Stories of food, radical love & creative social justice.

Radio. Podcast. Writing. Recipes. 

Sanctuary Kitchen

Sanctuary Kitchen

Ep. 15 Sanctuary Kitchen
Hear from Sanctuary Kitchen co-founder Sumiya Kahn about this new organization that helps talented refugee cooks connect with their new communities by offering cooking classes, supper clubs and starting food businesses. Fatema, a warm and charming cook who is a refugee from Syria, shares her impressions of life and food in America, and her family recipe for Basbousa, a semolina yogurt cake, soaked in rose and orange flower water syrup. A wonderful balance of real life and sweet pleasures. 

More about this episode: 
There are times in community building work when your own tireless efforts and those of many other people come together to have a collective impact on life that is so much greater than each of the parts alone. When these moments happen, they are so gratifying, and to be honest the desire to share these moments from my own work and community are one of the main inspirations for starting the Table Underground show.

In my last few years working at the local organization CitySeed, I built a community kitchen and supported local cooks in becoming cooking teachers. The goal of this work was to have more cooking teachers who were from New Haven’s racially diverse neighborhoods teaching to their own communities. The kitchen has hosted dozens of community potlucks, and supported many talented cooking teachers (check out my very first Table Underground show with one of the cooking teachers, Serena Spruill).  The kitchen at CitySeed was built with tons of small donations from community members, local artists and trades folk, lots of my (and my husbands) sweat and labor, and a generous donation of cabinets from Ikea.

In 2016, a few months before handing over operations of the kitchen and programs to leave and start this show, I met with a talented nutrition educator, Sumiya Kahn. Sumiya is a California native now living in the New Haven area. She is a excellent cook and baker, and a muslim American of Indian descent. Sumiya was interested in starting a supper club, and cooking classes to help refugees share their culinary skills, connect with community and hopefully make some money in the process. This was something I had wanted to do, but hadn’t had the people power to make happen. Now, nearly a year later, there is a vibrant new organization, Sanctuary Kitchen, being housed in the kitchen at CitySeed. Sumiya started Sanctuary Kitchen with the help of many volunteers and in partnership with CitySeed and our local refugee resettlement organization, IRIS.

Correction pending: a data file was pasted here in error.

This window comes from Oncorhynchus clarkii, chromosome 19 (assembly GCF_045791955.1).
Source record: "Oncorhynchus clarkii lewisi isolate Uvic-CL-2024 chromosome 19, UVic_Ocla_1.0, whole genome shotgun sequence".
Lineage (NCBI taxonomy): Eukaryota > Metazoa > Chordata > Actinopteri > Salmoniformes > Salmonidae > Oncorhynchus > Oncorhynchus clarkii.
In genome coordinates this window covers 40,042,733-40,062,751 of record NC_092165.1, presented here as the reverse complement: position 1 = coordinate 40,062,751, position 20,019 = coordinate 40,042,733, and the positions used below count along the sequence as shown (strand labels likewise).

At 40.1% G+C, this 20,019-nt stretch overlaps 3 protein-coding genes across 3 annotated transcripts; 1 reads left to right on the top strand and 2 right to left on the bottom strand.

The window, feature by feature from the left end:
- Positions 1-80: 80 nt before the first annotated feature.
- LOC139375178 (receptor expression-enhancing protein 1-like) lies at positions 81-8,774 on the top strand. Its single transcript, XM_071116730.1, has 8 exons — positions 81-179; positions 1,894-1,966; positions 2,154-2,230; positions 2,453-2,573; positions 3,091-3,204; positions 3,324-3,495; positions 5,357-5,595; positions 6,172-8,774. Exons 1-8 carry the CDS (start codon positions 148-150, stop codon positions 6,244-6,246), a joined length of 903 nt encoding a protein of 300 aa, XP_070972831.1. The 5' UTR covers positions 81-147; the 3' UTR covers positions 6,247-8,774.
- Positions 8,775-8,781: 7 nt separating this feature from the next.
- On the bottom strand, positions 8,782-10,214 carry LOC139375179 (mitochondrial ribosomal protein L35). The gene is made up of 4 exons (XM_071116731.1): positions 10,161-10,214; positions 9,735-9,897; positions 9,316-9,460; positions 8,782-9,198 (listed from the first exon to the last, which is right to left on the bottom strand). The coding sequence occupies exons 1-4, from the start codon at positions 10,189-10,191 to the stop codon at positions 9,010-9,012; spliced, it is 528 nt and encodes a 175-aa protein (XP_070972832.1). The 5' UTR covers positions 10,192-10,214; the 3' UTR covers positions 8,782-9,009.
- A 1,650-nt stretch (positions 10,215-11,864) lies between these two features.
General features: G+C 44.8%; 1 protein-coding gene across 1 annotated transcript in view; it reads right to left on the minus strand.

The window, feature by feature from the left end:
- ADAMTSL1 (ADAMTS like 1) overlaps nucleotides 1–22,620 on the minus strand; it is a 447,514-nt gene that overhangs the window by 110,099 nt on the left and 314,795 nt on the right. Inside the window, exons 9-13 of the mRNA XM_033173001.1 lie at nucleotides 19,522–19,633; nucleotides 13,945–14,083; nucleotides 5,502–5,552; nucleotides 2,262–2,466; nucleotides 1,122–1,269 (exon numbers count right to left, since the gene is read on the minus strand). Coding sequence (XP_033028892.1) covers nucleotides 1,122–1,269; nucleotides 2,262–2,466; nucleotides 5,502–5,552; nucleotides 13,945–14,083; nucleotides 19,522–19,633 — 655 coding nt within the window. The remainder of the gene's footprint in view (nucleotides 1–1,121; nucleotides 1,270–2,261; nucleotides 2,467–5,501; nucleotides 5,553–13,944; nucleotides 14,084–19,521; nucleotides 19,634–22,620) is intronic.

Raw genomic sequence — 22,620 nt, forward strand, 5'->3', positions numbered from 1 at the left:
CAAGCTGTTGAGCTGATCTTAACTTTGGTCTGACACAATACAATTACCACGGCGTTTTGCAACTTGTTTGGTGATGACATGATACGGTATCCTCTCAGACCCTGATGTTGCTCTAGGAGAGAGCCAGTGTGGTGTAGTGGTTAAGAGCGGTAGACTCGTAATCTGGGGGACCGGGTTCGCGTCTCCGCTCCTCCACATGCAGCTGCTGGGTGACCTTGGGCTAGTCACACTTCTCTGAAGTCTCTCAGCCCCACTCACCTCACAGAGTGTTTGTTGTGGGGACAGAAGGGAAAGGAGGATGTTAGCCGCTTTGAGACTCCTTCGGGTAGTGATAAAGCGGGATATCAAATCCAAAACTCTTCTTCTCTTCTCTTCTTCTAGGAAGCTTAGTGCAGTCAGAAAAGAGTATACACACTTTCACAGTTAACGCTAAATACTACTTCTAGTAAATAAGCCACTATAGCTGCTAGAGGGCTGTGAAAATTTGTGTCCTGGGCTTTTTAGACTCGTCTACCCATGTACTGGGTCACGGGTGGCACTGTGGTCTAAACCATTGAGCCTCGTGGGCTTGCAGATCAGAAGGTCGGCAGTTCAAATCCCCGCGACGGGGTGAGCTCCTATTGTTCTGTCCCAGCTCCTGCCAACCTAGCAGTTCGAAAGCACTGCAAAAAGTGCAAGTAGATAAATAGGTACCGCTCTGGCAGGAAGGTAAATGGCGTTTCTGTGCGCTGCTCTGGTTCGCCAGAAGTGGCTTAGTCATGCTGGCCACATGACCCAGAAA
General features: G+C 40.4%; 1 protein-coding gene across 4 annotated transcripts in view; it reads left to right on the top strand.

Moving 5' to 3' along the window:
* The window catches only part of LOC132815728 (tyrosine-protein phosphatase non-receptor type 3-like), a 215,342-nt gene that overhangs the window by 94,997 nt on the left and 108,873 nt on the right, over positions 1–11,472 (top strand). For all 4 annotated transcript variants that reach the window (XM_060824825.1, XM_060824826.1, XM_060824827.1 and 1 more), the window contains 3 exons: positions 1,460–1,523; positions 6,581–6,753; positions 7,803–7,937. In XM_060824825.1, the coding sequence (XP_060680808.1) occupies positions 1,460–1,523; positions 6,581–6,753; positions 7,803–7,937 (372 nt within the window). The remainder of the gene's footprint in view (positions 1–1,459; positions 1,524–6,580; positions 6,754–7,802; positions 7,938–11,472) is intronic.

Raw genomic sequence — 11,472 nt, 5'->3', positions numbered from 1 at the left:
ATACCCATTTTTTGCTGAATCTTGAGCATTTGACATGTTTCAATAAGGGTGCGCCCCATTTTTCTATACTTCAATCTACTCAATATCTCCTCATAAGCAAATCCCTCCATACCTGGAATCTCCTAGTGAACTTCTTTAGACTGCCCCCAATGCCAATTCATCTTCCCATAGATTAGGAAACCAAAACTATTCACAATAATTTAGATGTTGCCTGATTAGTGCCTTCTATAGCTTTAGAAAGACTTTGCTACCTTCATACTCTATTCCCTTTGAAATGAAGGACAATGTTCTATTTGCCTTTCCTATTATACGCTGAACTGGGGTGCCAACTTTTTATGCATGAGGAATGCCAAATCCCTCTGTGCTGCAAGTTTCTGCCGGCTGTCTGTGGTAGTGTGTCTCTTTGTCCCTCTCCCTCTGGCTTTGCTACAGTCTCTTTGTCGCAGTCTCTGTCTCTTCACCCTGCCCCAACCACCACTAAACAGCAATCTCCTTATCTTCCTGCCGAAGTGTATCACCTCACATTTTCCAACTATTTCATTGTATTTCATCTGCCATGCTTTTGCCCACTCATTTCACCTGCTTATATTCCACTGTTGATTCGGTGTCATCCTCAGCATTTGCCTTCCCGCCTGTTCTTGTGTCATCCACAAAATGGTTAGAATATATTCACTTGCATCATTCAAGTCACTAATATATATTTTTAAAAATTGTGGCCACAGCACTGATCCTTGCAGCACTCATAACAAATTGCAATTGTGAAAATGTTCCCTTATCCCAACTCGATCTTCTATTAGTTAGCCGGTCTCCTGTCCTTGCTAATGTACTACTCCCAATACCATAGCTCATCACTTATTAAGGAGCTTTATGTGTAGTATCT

To date they have hosted cooking classes at a local Library, supper clubs in homes around the city, as well as a number of sold-out cooking classes. I visited their last class on Mahshi, Syrian stuffed grape leaves and vegetables, and the three refugee cooks were enthusiastically sharing their cooking secrets and leading hands on feast making events to a happy crew of Americans. It is a lot of work to help home cooks learn to teach their skills, and to make it all work in a large space. My heart was bursting with joy to see the work that I had been part of starting grow in this new way with the skilled leadership of Sumiya and the other founders of Sanctuary Kitchen.

"Sanctuary Kitchen was formed in 2017 to promote and celebrate the culinary traditions, cultures, and stories of refugees resettled in Connecticut. They believe that refugees and immigrants arrive here with the potential to contribute their own unique skills and passions to the diverse and changing face of the Greater New Haven Area. By going beyond the headlines and creating opportunities for meaningful encounters through food, Sanctuary Kitchen aims to create income generating opportunities for refugees, improve cultural understanding, mutual appreciation, and build a stronger sense of community."

It’s pretty popular these days to see newspaper articles about refugee cooks and chefs making their way in this country through food. This show isn’t just a jump on the band wagon idea though. The reality is that food is a great tool for connecting people and breaking down barriers, and cooking is a skill that you can use for work, no matter what language you speak.

Fatema, (who has requested that we only use her first name) is a refugee from Syria and was settled in New Haven, CT with her husband and now 7 year old son. Fatema, is young, a talented cook, and an extremely friendly and outgoing woman. Her English is very good, and she agreed to come on the show to talk about food, and share her experiences as a refugee here. She, as most other refugees I have met requested that I not ask her about the trauma of her life in Syria, so our conversation focuses on her experiences making a new life in this country.

I am grateful that Fatema was able to give voice to her own story for others to hear and connect with. I’m also happy that she shared her recipe for Basbousa, a semolina yogurt cake, soaked in rose and orange flower syrup, just in time for Ramadan.

To find out more about Sanctuary Kitchen go to their website or follow their facebook page. Their next class on Congolese cooking is sold out, but stay tuned for future events!

Syrian Semolina Yogurt Cake
w/ Almonds, Orange Flower and Rose Syrup
Recipe from Fatema, through Sanctuary Kitchen

Thanks to the wonders of google, I came across this fabulous list of 10 Syrian Indie Musicians Who Give Us Hope For The Future of Syria, on this great music site, Mideast Tunes

Please share your thoughts or comments below! 

Basbousa: Syrian Semolina Yogurt Cake

Basbousa: Syrian Semolina Yogurt Cake

Healing from History: Holland & the Holocaust 2017

Healing from History: Holland & the Holocaust 2017